TALLAHASSEE, Fla. /Florida Newswire/ — Governor Charlie Crist today applauded new enhanced background screening procedures for individuals who work with vulnerable Floridians, such as children, senior citizens and persons with disabilities. To prepare for the law becoming effective on August 1, the Department of Children and Families (DCF) launched a Web site providing information on the new requirements. The Agency for Health Care Administration (AHCA) also maintains a Web site and is working with associations and providers to ensure they understand that all background screening requests must be submitted electronically through a vendor approved through the Florida Department of Law Enforcement.

“The safety, security and well-being of children, elders and persons with disabilities is of the utmost importance, which is why we must be absolutely sure that those entrusted with their care are trustworthy and responsible,” said Governor Crist. “I am confident enhanced screening measures of those who work with these vulnerable populations is an added protection that will enhance public safety statewide.”

House Bill 7069, signed by Governor Crist earlier this year, requires employees to pass both a state and federal fingerprint screening, equivalent to a level 2 background check, before beginning work with elderly, children and persons with disabilities in certain care settings. Health care employees working in residential or home care settings must have a Level 2 screening before having contact with clients, or having access to client property, funds or living areas.

DCF’s Web site,, provides clarifying details about who needs to be screened, how to contact DCF regional coordinators, and answers to frequently asked questions.

“We must help our front-line care providers understand the significant changes that will transform their day-to-day business operations,” said DCF Secretary George Sheldon. “The Web site is a helpful tool to help answer questions about how this new law will better protect our most vulnerable citizens.”

The legislation also requires that fingerprints be submitted in an electronic format to the Florida Department of Law Enforcement by July 1, 2012. Electronic fingerprints go into effect for providers licensed by AHCA and DCF as of August 1, 2010.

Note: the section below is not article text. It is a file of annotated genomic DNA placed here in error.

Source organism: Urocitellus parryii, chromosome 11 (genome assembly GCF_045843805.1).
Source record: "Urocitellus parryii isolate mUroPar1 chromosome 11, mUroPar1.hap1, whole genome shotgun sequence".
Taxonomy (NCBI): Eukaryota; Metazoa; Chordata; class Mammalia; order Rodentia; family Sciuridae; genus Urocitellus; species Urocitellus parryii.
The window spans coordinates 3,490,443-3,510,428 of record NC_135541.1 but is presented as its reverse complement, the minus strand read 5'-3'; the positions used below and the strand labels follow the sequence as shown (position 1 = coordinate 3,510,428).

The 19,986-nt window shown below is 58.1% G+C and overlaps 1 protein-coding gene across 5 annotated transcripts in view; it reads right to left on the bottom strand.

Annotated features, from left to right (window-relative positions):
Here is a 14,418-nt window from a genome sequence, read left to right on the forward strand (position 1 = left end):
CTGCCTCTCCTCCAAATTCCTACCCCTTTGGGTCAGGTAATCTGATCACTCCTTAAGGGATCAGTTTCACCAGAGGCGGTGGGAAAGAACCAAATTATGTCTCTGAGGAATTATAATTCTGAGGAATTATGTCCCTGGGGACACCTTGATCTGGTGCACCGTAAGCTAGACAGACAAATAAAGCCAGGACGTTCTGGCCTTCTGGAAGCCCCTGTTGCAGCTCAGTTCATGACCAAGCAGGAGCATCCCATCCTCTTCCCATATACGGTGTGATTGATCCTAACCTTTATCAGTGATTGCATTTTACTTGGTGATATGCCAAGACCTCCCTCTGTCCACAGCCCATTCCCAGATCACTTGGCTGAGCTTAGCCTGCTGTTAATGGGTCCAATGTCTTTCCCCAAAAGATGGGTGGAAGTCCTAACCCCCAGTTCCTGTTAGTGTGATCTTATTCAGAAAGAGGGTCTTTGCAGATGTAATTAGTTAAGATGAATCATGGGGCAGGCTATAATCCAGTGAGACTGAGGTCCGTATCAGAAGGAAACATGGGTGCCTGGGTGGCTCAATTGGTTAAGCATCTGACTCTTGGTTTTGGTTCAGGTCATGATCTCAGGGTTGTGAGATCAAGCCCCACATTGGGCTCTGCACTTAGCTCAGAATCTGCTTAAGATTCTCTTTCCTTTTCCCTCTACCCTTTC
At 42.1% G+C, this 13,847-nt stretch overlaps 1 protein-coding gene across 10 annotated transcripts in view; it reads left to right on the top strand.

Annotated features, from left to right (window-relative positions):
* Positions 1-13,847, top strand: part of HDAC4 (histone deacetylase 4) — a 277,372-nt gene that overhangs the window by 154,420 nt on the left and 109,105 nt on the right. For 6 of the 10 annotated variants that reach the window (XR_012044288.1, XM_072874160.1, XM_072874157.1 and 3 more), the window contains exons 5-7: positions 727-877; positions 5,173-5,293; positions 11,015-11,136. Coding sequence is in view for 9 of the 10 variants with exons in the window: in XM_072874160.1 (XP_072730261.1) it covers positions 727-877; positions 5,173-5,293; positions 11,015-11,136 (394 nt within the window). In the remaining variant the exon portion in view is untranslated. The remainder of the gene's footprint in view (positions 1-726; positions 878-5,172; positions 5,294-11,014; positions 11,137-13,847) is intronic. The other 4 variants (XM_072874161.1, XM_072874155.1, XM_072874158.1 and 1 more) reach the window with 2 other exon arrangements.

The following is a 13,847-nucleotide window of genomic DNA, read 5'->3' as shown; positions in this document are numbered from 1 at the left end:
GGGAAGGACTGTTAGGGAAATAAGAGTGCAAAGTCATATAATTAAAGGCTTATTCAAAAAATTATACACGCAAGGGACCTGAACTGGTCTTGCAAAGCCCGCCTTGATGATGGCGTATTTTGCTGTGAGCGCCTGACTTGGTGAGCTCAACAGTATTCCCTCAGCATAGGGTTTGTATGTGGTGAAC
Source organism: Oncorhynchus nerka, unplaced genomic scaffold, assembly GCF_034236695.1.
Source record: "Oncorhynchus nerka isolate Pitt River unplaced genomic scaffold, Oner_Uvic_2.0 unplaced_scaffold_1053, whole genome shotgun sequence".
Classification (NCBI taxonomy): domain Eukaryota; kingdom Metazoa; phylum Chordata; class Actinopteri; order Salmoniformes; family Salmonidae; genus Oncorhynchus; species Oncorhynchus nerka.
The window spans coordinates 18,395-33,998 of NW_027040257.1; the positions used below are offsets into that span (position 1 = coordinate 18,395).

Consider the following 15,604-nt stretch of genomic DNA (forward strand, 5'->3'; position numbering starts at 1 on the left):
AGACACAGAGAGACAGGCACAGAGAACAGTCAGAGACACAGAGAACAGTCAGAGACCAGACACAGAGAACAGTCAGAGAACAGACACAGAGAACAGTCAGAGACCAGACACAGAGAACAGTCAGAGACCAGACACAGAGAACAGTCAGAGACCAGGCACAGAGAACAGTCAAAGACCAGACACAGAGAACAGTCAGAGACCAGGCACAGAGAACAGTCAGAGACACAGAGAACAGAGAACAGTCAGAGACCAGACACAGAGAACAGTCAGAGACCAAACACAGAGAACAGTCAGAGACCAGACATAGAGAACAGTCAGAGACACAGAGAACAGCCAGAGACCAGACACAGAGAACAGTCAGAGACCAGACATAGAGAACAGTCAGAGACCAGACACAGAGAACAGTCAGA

“We are focused on helping providers hire the right staff quickly and efficiently to ensure they can provide necessary care to their clients,” said AHCA Secretary Thomas W. Arnold. “The electronic processing of fingerprints will expedite this process while providing important protections for those who need their services.”

AHCA’s Web site, provides similar information regarding who must be screened, as well as those vendors available to process electronic fingerprints. AHCA has also contracted with Cogent Systems as an option to provide electronic fingerprinting services. Cogent Systems is a leading provider of Automated Fingerprint Identification Systems. It has statewide locations and will expand to additional sites by August 1, 2010. However, health care providers have the flexibility to choose any vendor or conduct their own electronic scanning in accordance with FDLE standards. For more information regarding background screening electronic fingerprint options, visit the FDLE site at

The law also contains other safeguards such as requiring some former felons to wait three years before applying for an exemption and working with these populations. Additionally, it gives select executive agency heads the authority to revoke and deny these exemptions for certain disqualifying offenses. It also prevents anyone designated as a sexual predator, sexual offender or career offender from being able to get an exemption to work with these vulnerable citizens.

In October 2009, Governor Crist convened select state agencies charged with reviewing legal requirements for screening individuals who provide care to children, the elderly and persons with disabilities to review current background-screening policies. The group’s findings were presented to the Governor in November 2009 and then presented to the Florida Legislature for consideration. The new legislation reflects the recommendations of the group.